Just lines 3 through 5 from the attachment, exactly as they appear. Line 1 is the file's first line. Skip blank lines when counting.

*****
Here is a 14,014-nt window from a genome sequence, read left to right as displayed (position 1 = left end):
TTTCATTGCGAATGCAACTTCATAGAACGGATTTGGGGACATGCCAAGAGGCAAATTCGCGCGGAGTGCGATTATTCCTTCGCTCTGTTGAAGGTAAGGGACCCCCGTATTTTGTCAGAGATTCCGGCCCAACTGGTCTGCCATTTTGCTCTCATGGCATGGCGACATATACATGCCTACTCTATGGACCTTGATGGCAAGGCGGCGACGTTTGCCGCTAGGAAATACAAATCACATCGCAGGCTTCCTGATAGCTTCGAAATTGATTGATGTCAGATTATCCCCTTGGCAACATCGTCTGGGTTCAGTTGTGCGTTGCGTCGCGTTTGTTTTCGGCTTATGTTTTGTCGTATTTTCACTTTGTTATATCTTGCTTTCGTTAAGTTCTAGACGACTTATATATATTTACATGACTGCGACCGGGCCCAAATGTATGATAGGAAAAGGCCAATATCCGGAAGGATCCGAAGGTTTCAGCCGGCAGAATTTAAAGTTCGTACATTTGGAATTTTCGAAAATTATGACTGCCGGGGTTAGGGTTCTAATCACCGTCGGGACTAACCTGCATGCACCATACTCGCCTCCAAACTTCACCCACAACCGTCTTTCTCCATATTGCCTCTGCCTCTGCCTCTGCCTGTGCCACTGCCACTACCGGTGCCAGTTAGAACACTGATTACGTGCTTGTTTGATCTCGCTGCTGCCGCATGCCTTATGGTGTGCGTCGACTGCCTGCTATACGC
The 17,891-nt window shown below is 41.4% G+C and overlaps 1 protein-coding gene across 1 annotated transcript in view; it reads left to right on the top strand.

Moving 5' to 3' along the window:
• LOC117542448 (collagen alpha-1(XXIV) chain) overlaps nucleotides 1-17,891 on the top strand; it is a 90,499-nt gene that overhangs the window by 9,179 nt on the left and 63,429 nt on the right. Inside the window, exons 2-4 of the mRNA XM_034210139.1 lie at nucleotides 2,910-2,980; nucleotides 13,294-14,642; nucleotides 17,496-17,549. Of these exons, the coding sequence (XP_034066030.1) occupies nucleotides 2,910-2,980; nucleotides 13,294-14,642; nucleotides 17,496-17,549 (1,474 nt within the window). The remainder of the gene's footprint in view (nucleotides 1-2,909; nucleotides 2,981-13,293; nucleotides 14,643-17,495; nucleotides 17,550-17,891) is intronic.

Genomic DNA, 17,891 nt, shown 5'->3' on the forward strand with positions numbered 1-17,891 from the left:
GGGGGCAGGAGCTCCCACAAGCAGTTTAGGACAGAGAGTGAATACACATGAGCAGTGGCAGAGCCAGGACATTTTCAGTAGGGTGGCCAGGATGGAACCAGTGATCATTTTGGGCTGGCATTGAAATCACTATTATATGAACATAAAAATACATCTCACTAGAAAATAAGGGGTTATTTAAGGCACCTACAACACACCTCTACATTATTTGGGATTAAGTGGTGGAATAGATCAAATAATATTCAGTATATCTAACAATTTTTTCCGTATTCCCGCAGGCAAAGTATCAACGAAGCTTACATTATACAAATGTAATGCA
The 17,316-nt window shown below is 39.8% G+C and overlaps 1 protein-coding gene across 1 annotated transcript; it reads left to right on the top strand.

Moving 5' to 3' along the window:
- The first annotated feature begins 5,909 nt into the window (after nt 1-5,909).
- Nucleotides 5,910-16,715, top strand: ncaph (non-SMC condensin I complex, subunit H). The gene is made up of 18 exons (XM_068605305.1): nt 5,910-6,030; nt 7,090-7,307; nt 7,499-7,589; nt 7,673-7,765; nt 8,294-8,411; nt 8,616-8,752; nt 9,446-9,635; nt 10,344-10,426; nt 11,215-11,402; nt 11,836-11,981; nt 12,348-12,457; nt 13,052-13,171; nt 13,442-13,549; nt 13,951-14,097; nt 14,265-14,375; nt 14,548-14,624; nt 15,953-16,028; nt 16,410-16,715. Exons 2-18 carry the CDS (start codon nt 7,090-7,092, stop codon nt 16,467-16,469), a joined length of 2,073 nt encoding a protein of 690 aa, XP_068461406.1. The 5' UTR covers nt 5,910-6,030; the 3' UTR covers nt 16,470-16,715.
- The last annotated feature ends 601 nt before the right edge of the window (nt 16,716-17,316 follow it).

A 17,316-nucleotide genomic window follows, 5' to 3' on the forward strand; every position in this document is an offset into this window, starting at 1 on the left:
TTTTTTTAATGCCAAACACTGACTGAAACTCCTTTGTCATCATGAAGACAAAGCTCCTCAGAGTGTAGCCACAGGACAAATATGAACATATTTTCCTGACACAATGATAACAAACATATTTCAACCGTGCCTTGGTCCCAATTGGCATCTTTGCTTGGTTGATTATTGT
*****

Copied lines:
The 17,891-nt window shown below is 41.4% G+C and overlaps 1 protein-coding gene across 1 annotated transcript in view; it reads left to right on the top strand.

Moving 5' to 3' along the window:
• LOC117542448 (collagen alpha-1(XXIV) chain) overlaps nucleotides 1-17,891 on the top strand; it is a 90,499-nt gene that overhangs the window by 9,179 nt on the left and 63,429 nt on the right. Inside the window, exons 2-4 of the mRNA XM_034210139.1 lie at nucleotides 2,910-2,980; nucleotides 13,294-14,642; nucleotides 17,496-17,549. Of these exons, the coding sequence (XP_034066030.1) occupies nucleotides 2,910-2,980; nucleotides 13,294-14,642; nucleotides 17,496-17,549 (1,474 nt within the window). The remainder of the gene's footprint in view (nucleotides 1-2,909; nucleotides 2,981-13,293; nucleotides 14,643-17,495; nucleotides 17,550-17,891) is intronic.